Desert Isle Keeper
A Scandalous Kind of Duke
I’ve slowly been inching away from historical romance novels in recent years, but authors like Mia Vincy keep me coming back. Although the rich-duke-falls-for-poor-spinster story has been told many times, in Vincy’s hands it feels fresh and exciting as A Scandalous Kind of Duke unfolds.
Leopold Halton, the Duke of Dammerton, and Juno Bell have been friends for years. They have also been in love for years. When she was seventeen, Juno told Leo she loved him in a sunny meadow, while Leo told her he had a duty to his family he couldn’t ignore. When he was twenty-one Leo came to see Juno in Vienna, ready to propose and damn the consequences, only to have Juno speak first and announce she had moved on. Eight years after Vienna, Leo is divorced and Juno is an artist, but they still make time to see each other and nurture their friendship of a decade. But despite their history, it remains just that – a friendship.
Until Leo sees a scandalous painting by Juno.
While Leo later ascribes all that unfolds as due to this painting of a scantily clad mermaid and sailor gazing at each other with longing, I don’t think he’s quite accurate. There are dozens of small choices Leo and Juno make in the early chapters which take them closer to having an affair. As the book opens, it’s clear that they are sitting atop a mountain of tinder just waiting for a match, and all the little moments – flirting, visiting each other when they don’t have to, a shared glance, a glimpse of a secret painting – are leading them down that path. Even Leo’s decision to remarry to a “suitable” girl just adds fuel to the fire.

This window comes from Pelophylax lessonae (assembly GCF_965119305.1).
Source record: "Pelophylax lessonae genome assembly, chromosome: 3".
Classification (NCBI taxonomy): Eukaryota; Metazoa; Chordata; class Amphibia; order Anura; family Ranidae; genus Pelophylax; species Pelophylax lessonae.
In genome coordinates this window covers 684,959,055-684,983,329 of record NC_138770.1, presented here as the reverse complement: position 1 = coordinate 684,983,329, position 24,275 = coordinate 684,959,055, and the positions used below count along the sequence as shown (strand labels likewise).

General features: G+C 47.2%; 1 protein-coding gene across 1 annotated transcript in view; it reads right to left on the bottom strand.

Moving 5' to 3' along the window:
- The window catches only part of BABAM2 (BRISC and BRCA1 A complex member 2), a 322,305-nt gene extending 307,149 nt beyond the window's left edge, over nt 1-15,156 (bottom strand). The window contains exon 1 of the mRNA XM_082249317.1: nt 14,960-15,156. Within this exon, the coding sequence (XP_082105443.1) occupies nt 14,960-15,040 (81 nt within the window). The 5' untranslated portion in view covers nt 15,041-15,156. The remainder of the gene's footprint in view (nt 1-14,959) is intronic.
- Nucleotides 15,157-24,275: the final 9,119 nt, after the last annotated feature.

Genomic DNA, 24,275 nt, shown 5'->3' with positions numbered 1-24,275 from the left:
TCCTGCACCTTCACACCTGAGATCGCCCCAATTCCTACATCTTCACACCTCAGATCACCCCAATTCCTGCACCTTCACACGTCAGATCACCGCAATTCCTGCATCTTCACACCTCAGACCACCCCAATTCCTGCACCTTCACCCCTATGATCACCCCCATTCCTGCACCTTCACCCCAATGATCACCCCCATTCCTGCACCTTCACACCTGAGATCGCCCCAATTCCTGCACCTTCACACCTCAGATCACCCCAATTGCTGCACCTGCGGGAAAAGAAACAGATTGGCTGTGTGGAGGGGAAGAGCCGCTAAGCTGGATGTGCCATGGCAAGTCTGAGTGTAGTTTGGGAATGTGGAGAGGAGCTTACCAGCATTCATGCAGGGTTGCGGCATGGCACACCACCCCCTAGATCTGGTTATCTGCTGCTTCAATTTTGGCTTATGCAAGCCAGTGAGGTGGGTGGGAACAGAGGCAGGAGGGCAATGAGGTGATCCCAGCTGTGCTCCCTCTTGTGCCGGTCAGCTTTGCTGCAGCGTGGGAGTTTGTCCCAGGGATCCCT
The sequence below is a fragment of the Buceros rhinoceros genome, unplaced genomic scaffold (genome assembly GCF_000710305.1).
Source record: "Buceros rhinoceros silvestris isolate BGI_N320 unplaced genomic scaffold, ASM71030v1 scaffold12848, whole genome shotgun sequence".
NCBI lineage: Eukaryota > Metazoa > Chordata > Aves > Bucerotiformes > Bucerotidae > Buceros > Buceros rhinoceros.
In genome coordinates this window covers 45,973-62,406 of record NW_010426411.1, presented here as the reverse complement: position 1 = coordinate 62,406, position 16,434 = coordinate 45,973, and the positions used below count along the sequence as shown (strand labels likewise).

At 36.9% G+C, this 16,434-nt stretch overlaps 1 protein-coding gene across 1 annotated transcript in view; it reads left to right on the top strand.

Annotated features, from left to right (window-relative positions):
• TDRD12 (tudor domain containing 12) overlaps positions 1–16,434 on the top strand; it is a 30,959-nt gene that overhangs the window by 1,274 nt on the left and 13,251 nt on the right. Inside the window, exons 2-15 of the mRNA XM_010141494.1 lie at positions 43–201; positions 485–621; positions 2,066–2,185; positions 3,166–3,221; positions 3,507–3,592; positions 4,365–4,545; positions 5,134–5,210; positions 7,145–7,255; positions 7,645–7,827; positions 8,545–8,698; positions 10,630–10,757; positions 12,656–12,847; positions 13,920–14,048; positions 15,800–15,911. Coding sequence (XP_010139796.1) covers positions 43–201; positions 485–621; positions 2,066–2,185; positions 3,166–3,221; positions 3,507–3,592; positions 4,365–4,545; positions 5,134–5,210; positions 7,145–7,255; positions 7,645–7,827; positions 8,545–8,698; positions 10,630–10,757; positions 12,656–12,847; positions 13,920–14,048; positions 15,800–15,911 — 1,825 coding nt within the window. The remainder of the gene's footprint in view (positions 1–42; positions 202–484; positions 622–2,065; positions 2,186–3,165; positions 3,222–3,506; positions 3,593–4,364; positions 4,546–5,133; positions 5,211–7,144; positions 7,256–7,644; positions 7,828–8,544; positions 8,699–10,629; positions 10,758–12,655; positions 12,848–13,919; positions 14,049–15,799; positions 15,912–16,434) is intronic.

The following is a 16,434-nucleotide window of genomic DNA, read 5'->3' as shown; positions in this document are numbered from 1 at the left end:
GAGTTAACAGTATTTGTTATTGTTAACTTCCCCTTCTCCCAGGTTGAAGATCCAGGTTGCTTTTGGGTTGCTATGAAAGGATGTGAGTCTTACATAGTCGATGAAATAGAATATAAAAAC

And what a fire it is! Ms. Vincy does an incredible job building the chemistry between Leo and Juno, until the reader feels as though they’ve also been waiting a decade for them to get together. I absolutely loved the dynamic between Leo and Juno – the author gets the balance of longing and friendship and love just right.
One of the other things I loved about the relationship between Leo and Juno is the growth you can see over the course of the book. They’ve each grown and changed a lot over the decade they’ve known each other, and there are some things about their relationship which still call back to their youthful immaturity. For example, Leo was so focused on saving his pride years ago that he never told Juno his own feelings about her. While that was reasonable behavior when he was twenty-one and hurting, by the time the book opens, Leo is old enough to be honest with Juno even if it means he can’t save face. The beautiful thing is that he does recognize this, and when the moment comes for him to be fully honest with Juno, Leo is brave and doesn’t let it pass him by. And Juno, in turn, reflects on her own life and evaluates how much of her life as an artist can be modified by the demands of being a duchess – whereas before she rejected the idea of a title and responsibilities out of hand.
In my years of reading and reviewing, one thing has always stood out for me about DIK books – how much I love the characters. Romance novels are inherently character-oriented as they focus so much on building a relationship, and so generally, when I find myself waxing poetic about the characters in a book I know I’ve found a DIK. Those are the stories I come back to for a reread, and they’re the ones which feel fresh even if they have the same plot as a thousand books before them. With A Scandalous Kind of Duke Mia Vincy has created another winner, and I would encourage anyone new to or familiar with her work to get their hands on this book.